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Max and Missy

Paradise lost: ACO's Missy and Max

How a 400-year-old double bass found in an Italian monastery inspired Missy Mazzoli's new concerto for the Australian Chamber Orchestra

This article was first published by the Australian Chamber Orchestra.

Australian Chamber Orchestra

In celebration of his 20th year with the orchestra, Principal Bass Maxime Bibeau was given the opportunity to commission a new work from a composer he felt reflected his time with the ACO. After considerable research and exploration (including hours of listening) , Max selected Brooklyn based Missy Mazzoli, explaining that she “stood out to me as a composer with a very strong and distinctive voice that I hadn’t heard anywhere else”.

This is the point in a commission where the story generally ends. One artist passes the baton to the other and both reconvene at rehearsals. Mission accomplished. But Missy opted for a different route, tugging at the thread of Max’s instrument’s history to set the focus for the work.

“I was inspired in no small part by Maxime’s double bass, a massive instrument built in 1580 that was stored in an Italian monastery for hundreds of years”, says Mazzoli. “I imagined this instrument as a historian, an object that collected the music of the passing centuries in the twists of its neck and the fibres of its wood, finally emerging into the light at age 400 and singing it all into the world.”

"The solo part features these beautiful, soaring melodic lines, alongside some grittier, crunchier moments from both the bass and the orchestra."

From this foundation, Mazzoli and Max worked together throughout the creative process, collaborating through Skype and in person during a special trip to Brooklyn.

“Missy has been very open about bouncing ideas back and forth, and exploring the full range of the instrument”, says Max. “The solo part features these beautiful, soaring melodic lines, alongside some grittier, crunchier moments from both the bass and the orchestra.”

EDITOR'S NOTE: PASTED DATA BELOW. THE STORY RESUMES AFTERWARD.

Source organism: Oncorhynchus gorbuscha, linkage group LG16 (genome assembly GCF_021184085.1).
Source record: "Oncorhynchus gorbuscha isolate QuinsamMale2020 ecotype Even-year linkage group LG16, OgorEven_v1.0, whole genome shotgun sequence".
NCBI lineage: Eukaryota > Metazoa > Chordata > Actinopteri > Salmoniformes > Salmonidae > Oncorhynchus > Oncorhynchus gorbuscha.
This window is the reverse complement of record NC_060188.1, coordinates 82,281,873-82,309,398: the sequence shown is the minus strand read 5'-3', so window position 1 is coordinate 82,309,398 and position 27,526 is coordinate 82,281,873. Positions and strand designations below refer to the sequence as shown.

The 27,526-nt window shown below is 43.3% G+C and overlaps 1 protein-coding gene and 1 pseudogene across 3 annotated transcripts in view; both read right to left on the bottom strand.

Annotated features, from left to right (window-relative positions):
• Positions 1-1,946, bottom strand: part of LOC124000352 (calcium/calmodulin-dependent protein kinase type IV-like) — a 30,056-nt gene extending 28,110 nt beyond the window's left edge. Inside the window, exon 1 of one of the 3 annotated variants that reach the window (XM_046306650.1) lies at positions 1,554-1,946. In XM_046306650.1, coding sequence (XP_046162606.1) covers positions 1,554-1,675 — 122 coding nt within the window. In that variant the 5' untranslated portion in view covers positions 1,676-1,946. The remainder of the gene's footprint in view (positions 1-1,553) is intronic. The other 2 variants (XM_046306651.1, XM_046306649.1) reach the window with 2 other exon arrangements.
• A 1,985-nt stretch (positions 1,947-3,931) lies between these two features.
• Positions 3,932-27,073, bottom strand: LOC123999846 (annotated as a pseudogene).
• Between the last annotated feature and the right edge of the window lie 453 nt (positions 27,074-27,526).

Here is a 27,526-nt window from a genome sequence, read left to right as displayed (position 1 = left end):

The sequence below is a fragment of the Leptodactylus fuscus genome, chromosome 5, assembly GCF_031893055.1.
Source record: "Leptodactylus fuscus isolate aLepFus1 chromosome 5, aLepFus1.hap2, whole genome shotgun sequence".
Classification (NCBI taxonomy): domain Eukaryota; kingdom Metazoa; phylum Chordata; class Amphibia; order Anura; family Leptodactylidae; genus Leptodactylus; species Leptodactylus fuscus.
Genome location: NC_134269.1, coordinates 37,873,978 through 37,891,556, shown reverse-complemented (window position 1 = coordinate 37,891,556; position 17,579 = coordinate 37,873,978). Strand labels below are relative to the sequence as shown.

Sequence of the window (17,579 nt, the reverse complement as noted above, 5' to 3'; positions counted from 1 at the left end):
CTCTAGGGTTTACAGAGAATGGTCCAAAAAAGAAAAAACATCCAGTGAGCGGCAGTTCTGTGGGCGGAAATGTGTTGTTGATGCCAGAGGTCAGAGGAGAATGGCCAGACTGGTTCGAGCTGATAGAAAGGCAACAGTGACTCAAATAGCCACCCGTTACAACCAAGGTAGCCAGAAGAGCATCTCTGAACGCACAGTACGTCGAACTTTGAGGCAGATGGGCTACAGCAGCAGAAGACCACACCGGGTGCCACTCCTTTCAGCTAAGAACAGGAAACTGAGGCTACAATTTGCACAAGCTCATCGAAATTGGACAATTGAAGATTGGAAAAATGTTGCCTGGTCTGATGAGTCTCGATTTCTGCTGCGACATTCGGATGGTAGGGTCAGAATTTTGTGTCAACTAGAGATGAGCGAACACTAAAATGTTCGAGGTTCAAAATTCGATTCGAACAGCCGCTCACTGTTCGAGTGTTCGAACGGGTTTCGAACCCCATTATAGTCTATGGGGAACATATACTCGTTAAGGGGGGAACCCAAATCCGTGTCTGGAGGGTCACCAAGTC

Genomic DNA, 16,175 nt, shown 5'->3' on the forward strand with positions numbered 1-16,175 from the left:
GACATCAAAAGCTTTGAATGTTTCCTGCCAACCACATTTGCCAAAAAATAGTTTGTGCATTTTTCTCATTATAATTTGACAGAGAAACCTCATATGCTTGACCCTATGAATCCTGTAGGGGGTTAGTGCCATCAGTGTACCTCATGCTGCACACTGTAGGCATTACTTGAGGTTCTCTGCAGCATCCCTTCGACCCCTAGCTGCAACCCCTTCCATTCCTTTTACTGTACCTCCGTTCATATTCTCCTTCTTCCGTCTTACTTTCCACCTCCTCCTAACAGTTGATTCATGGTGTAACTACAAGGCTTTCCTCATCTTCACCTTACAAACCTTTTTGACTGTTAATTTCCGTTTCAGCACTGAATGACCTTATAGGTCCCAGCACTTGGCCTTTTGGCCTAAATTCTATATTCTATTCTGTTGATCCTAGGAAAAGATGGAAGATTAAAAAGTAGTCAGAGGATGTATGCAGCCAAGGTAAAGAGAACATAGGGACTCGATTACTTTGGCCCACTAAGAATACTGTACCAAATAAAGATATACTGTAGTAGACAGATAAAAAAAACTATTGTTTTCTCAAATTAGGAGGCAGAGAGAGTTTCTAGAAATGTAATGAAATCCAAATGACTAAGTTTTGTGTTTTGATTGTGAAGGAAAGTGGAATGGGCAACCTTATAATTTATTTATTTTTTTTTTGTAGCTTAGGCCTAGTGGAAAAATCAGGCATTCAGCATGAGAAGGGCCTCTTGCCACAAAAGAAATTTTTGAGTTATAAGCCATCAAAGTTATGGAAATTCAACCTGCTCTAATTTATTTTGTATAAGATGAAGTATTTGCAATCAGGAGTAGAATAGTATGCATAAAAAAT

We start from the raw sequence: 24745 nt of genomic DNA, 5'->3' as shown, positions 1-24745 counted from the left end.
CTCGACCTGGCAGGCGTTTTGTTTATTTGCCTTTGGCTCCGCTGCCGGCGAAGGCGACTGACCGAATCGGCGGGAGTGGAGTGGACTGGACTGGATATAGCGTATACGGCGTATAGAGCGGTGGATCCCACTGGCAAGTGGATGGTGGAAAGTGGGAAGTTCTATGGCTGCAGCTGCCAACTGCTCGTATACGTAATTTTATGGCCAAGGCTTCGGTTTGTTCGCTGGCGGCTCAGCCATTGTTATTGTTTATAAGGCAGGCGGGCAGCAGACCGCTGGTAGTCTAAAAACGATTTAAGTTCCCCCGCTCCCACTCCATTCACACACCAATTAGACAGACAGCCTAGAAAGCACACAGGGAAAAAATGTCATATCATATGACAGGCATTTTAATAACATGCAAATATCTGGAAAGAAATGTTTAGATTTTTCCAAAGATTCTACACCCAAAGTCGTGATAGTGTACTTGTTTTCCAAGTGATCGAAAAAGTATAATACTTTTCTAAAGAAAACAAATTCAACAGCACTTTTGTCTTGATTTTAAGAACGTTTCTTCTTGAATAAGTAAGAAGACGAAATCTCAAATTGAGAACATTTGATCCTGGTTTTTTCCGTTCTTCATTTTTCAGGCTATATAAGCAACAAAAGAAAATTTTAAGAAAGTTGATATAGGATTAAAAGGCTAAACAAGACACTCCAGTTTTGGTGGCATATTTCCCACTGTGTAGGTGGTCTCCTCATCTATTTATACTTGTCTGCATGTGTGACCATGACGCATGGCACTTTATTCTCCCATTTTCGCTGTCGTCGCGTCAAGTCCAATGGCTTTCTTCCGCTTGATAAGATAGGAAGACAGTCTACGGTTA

Missy wanted to keep the character of Max’s bass alive, so immersed herself in music from the Baroque and Renaissance periods to capture it's history and showcase its unique tone.

The cooperative process was a new approach for Mazzoli as well. “I’ve worked with Maxime on this piece more than I’ve ever worked with a soloist,” she explained. “A Contrabass Concerto is a tricky medium in that there are all sorts of potential issues with balance and range, but Maxime was very adventurous and willing to help me come up with innovative solutions”.

The outcome of their partnership is Dark with Excessive Bright – a piece two years in the making that carefully interweaves the unique story of Max’s instrument into a modern composition that’s considered in every detail, right down to the name.

Dark with Excessive Bright, a phrase from Milton’s Paradise Lost […] is a surreal and evocative description of God, written by a blind man”, explains Mazzoli. “I love the impossibility of this phrase, and felt it was a strangely accurate way to describe the dark but heartrending sound of the double bass itself”.

Dark with Excessive Bright will have its world premiere in February's Tognetti Tchaikovsky Brahms concert, with Missy Mazzoli joining Max and the orchestra for final rehearsals and the subsequent national tour.

Missy Mazzoli composes new work for 400 year-old double bass — 'Dark with Excessive Bright'

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